Plaintiffs cannot litigate multiple lawsuits brought over the same cause of action. For example, if a company wrongfully terminates someone’s employment, the employee can traditionally bring only one lawsuit addressing this issue and not a second or third after a court decides the first. This barring is called res judicata. Former Southern University System President Dr. Ralph Slaughter’s lawsuit against the Board of Supervisors of Southern University A&M in Baton Rouge, Louisiana, was dismissed because of this bar.
Dr. Slaughter and the Board settled a case in 2007 where Dr. Slaughter was fired after bringing workplace sexual harassment claims in federal court. Dr. Slaughter then dropped these claims because the Board signed him to a two-year employment contract running from July 1, 2007, to June 30, 2009. The Board reserved the right to terminate his employment on or before April 1, 2009, and on March 27, 2009, The Board exercised this right, voting not to extend Dr. Slaughter’s employment past the contract’s expiration.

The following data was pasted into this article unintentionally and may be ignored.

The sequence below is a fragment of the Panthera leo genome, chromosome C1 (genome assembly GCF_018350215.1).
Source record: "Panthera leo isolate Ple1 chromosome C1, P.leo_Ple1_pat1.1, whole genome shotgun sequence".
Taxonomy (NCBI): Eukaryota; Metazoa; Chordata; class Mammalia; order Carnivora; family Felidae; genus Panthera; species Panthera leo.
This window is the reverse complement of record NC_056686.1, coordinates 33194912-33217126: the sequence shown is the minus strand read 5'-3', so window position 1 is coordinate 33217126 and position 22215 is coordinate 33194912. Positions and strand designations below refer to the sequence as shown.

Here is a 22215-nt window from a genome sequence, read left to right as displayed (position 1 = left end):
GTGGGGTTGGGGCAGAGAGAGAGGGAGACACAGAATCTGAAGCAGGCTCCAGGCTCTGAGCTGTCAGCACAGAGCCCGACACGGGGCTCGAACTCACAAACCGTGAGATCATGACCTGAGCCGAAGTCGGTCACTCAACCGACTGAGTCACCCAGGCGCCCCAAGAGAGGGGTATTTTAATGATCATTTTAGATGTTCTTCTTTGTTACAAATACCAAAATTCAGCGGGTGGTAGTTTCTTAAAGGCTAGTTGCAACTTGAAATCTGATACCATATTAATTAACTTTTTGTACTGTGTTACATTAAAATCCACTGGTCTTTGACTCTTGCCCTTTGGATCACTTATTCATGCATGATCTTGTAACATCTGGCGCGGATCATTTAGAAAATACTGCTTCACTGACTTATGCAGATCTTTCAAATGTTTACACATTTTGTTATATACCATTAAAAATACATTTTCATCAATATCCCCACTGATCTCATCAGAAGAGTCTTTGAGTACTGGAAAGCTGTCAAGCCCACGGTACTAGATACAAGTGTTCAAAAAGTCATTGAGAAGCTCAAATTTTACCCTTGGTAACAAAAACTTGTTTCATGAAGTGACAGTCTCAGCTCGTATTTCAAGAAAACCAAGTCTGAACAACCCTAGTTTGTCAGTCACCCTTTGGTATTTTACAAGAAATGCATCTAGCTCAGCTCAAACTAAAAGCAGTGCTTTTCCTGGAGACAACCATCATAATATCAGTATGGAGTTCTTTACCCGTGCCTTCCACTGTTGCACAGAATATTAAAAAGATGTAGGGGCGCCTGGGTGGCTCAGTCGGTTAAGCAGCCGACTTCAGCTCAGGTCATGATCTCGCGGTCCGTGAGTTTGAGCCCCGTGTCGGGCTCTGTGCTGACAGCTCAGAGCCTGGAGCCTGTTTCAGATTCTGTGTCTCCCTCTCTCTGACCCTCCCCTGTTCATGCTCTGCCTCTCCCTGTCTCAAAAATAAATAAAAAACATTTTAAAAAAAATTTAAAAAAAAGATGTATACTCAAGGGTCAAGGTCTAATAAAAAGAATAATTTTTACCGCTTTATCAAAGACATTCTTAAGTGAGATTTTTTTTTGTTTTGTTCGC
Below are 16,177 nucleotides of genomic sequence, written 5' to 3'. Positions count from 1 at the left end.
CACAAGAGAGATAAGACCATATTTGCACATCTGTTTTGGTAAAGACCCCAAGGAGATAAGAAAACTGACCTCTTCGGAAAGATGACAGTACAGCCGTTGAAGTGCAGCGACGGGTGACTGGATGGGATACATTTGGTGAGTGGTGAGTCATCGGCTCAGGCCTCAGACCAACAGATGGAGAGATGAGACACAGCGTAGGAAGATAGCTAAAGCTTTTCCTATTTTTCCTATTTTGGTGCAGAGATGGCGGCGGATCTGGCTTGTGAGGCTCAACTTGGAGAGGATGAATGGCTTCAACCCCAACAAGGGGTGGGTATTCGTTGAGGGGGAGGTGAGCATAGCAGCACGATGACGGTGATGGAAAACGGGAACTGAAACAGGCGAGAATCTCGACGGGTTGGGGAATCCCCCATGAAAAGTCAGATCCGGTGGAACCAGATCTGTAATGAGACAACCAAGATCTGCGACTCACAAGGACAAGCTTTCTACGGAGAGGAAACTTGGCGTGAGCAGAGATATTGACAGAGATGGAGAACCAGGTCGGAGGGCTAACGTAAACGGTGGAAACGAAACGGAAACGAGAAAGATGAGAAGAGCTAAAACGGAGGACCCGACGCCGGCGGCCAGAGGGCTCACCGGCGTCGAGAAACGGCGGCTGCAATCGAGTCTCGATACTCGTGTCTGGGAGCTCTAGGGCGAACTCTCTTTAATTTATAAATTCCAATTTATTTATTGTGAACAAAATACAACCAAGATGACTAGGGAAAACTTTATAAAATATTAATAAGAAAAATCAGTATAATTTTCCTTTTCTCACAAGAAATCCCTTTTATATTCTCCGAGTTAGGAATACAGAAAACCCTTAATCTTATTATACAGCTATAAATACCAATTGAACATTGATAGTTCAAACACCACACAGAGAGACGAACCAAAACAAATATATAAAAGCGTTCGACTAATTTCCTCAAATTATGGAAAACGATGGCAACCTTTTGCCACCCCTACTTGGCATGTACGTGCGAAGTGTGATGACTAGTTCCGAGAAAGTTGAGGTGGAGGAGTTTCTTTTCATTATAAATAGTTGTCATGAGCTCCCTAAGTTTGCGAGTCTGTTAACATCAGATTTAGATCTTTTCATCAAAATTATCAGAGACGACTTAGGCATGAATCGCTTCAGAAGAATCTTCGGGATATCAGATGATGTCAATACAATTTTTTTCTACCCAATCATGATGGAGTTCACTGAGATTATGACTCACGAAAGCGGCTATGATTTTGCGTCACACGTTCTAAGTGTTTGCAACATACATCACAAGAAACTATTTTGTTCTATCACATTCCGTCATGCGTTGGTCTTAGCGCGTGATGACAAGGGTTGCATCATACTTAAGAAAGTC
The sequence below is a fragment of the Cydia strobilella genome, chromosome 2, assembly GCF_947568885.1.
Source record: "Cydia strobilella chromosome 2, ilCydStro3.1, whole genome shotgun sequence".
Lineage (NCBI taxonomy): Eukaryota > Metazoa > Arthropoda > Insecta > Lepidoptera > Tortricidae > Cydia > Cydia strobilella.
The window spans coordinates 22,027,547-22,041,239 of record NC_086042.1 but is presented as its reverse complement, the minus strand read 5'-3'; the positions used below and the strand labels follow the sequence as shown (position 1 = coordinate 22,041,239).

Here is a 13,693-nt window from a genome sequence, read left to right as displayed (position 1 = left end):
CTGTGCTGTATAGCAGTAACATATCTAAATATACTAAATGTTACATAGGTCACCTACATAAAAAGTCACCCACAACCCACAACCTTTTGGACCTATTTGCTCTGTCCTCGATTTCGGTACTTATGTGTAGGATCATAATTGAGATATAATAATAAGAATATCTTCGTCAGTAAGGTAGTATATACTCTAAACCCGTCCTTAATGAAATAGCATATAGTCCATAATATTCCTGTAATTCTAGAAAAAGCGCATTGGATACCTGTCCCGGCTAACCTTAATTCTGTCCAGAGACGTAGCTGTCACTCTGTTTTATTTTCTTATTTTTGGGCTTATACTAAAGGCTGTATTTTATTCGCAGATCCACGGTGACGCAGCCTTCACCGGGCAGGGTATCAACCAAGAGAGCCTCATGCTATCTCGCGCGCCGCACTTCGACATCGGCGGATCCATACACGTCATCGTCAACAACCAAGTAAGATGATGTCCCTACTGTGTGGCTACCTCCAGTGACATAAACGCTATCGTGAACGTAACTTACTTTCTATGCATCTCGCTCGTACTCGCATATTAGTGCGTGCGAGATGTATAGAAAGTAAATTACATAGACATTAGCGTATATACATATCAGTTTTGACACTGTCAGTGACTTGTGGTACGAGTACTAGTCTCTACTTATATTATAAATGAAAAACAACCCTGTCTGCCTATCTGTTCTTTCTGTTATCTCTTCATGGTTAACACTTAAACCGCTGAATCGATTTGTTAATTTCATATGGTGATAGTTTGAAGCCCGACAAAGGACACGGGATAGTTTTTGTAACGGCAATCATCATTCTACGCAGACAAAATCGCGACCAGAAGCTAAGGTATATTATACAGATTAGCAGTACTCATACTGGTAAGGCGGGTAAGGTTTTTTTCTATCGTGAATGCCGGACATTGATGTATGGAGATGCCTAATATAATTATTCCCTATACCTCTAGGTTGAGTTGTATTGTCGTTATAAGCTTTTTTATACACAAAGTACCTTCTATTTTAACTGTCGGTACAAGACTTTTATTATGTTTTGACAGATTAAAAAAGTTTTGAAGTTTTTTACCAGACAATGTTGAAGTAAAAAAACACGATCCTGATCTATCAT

Dr. Slaughter brought his first lawsuit addressing this termination on April 2, 2009, in a Baton Rouge District Court. He claimed that his employment termination was void because the Board did not adhere to Open Meetings Law. The Board filed to dismiss for no cause of action, and Dr. Slaughter himself also filed a motion to dismiss, which the trial court granted with prejudice on May 26, 2009.